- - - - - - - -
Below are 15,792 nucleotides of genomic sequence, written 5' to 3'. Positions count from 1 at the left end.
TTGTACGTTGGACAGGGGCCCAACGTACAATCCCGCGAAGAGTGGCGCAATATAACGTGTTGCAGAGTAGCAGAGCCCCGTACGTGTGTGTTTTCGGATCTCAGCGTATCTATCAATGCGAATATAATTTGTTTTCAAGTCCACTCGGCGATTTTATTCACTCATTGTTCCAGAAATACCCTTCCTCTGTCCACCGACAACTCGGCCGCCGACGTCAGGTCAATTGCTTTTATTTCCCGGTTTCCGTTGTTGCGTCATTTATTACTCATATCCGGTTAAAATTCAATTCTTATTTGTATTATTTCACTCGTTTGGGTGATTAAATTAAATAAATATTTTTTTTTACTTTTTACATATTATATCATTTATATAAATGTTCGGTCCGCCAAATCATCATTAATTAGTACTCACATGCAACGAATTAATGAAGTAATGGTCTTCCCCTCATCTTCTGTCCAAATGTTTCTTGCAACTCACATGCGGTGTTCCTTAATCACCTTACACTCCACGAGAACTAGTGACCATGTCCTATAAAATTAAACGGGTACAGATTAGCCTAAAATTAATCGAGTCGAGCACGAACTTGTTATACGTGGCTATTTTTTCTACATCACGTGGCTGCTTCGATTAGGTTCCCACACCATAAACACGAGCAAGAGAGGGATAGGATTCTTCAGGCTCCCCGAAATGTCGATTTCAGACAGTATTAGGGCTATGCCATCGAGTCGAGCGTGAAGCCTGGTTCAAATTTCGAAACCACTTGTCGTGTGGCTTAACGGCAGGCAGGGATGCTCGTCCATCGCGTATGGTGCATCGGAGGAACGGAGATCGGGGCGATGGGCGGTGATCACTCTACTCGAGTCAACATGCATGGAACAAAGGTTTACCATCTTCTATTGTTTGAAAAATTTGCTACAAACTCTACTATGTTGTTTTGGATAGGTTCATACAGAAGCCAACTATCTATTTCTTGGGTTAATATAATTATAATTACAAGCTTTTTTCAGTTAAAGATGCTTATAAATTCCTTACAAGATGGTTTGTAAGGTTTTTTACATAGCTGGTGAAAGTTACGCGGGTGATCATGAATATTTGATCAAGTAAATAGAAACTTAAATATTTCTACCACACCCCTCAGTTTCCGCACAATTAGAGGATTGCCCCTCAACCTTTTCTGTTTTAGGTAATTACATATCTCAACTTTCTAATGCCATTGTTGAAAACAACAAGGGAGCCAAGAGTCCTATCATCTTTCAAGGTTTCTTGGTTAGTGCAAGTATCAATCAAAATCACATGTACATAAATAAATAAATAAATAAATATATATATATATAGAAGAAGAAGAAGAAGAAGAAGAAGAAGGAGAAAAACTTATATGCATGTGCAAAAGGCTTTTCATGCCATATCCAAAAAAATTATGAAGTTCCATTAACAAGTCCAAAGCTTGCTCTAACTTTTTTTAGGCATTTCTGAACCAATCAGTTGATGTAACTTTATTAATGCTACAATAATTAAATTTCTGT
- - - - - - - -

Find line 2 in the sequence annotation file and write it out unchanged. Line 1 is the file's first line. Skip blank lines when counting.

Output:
TTGTACGTTGGACAGGGGCCCAACGTACAATCCCGCGAAGAGTGGCGCAATATAACGTGTTGCAGAGTAGCAGAGCCCCGTACGTGTGTGTTTTCGGATCTCAGCGTATCTATCAATGCGAATATAATTTGTTTTCAAGTCCACTCGGCGATTTTATTCACTCATTGTTCCAGAAATACCCTTCCTCTGTCCACCGACAACTCGGCCGCCGACGTCAGGTCAATTGCTTTTATTTCCCGGTTTCCGTTGTTGCGTCATTTATTACTCATATCCGGTTAAAATTCAATTCTTATTTGTATTATTTCACTCGTTTGGGTGATTAAATTAAATAAATATTTTTTTTTACTTTTTACATATTATATCATTTATATAAATGTTCGGTCCGCCAAATCATCATTAATTAGTACTCACATGCAACGAATTAATGAAGTAATGGTCTTCCCCTCATCTTCTGTCCAAATGTTTCTTGCAACTCACATGCGGTGTTCCTTAATCACCTTACACTCCACGAGAACTAGTGACCATGTCCTATAAAATTAAACGGGTACAGATTAGCCTAAAATTAATCGAGTCGAGCACGAACTTGTTATACGTGGCTATTTTTTCTACATCACGTGGCTGCTTCGATTAGGTTCCCACACCATAAACACGAGCAAGAGAGGGATAGGATTCTTCAGGCTCCCCGAAATGTCGATTTCAGACAGTATTAGGGCTATGCCATCGAGTCGAGCGTGAAGCCTGGTTCAAATTTCGAAACCACTTGTCGTGTGGCTTAACGGCAGGCAGGGATGCTCGTCCATCGCGTATGGTGCATCGGAGGAACGGAGATCGGGGCGATGGGCGGTGATCACTCTACTCGAGTCAACATGCATGGAACAAAGGTTTACCATCTTCTATTGTTTGAAAAATTTGCTACAAACTCTACTATGTTGTTTTGGATAGGTTCATACAGAAGCCAACTATCTATTTCTTGGGTTAATATAATTATAATTACAAGCTTTTTTCAGTTAAAGATGCTTATAAATTCCTTACAAGATGGTTTGTAAGGTTTTTTACATAGCTGGTGAAAGTTACGCGGGTGATCATGAATATTTGATCAAGTAAATAGAAACTTAAATATTTCTACCACACCCCTCAGTTTCCGCACAATTAGAGGATTGCCCCTCAACCTTTTCTGTTTTAGGTAATTACATATCTCAACTTTCTAATGCCATTGTTGAAAACAACAAGGGAGCCAAGAGTCCTATCATCTTTCAAGGTTTCTTGGTTAGTGCAAGTATCAATCAAAATCACATGTACATAAATAAATAAATAAATAAATATATATATATATAGAAGAAGAAGAAGAAGAAGAAGAAGAAGGAGAAAAACTTATATGCATGTGCAAAAGGCTTTTCATGCCATATCCAAAAAAATTATGAAGTTCCATTAACAAGTCCAAAGCTTGCTCTAACTTTTTTTAGGCATTTCTGAACCAATCAGTTGATGTAACTTTATTAATGCTACAATAATTAAATTTCTGT